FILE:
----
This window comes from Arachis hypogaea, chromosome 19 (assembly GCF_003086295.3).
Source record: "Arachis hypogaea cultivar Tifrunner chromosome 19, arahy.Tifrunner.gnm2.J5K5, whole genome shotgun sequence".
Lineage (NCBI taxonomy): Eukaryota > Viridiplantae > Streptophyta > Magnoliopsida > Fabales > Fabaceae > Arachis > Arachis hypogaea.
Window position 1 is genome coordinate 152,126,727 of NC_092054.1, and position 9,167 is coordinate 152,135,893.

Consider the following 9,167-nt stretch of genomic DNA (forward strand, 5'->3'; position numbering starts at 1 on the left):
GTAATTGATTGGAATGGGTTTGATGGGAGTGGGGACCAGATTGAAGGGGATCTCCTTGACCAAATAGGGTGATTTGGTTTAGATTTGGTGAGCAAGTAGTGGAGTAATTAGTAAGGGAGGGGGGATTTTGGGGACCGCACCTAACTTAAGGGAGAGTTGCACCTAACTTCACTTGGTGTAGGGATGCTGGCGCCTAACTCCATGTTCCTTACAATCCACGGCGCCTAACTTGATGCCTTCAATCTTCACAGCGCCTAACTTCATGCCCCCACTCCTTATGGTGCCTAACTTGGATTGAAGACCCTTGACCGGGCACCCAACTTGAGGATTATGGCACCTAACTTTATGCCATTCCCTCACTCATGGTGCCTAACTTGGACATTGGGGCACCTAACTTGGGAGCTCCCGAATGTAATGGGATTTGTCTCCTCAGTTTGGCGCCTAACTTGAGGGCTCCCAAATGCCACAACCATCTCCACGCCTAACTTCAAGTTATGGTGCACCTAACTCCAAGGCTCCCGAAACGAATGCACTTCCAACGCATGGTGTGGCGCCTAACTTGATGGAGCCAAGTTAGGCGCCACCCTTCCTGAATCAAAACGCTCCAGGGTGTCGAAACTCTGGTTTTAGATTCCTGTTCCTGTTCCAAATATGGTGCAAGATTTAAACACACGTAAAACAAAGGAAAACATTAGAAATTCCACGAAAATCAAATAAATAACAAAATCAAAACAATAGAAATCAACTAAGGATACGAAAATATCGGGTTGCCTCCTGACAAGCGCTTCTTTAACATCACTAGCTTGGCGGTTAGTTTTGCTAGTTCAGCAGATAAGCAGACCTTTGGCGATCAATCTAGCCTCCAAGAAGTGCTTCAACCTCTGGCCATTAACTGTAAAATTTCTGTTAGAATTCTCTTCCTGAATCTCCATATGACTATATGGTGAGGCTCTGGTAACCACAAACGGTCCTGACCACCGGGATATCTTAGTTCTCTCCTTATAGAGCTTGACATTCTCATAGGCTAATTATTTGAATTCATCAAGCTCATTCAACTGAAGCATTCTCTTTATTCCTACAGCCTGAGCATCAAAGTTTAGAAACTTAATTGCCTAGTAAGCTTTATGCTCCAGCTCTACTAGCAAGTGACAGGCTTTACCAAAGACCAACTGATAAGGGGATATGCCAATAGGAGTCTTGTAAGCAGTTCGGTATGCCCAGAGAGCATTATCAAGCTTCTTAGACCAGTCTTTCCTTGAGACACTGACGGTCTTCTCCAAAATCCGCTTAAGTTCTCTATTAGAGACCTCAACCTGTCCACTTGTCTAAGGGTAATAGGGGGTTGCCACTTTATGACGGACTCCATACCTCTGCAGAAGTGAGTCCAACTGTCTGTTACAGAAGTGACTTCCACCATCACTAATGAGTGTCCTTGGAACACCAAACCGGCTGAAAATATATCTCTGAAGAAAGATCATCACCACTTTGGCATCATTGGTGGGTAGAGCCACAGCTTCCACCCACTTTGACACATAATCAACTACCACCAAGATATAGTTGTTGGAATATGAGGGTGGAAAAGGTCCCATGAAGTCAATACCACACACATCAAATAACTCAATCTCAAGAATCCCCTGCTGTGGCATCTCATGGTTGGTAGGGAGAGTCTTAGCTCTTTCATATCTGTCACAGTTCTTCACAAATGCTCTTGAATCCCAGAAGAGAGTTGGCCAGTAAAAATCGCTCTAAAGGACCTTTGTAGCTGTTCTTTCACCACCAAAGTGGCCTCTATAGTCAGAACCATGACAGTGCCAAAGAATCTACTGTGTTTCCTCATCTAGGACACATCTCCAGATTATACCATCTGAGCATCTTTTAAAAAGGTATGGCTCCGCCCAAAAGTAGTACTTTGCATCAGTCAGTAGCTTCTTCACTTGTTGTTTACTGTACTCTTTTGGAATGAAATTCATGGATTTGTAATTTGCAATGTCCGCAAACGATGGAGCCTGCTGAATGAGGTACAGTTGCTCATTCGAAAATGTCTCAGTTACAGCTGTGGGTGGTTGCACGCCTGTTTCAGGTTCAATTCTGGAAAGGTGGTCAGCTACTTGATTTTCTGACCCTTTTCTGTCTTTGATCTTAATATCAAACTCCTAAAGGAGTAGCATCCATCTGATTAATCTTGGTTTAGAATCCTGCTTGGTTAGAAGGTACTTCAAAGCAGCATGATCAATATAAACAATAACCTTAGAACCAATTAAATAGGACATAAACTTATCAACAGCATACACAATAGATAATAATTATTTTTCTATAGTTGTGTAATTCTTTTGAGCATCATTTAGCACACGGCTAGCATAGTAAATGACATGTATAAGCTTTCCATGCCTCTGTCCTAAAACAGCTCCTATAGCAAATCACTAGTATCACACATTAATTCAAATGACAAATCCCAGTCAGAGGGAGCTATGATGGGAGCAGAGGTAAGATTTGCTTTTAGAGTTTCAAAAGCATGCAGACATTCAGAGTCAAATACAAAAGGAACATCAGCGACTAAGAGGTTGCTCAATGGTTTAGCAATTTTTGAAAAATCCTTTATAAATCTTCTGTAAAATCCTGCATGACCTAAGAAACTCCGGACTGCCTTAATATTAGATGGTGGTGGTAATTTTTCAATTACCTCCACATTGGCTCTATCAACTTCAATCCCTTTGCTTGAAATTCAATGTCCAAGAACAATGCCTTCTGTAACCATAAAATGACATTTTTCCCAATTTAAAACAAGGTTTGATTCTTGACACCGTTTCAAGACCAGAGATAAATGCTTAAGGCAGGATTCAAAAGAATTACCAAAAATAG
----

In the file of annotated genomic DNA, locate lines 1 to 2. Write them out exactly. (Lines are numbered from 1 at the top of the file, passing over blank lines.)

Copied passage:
This window comes from Arachis hypogaea, chromosome 19 (assembly GCF_003086295.3).
Source record: "Arachis hypogaea cultivar Tifrunner chromosome 19, arahy.Tifrunner.gnm2.J5K5, whole genome shotgun sequence".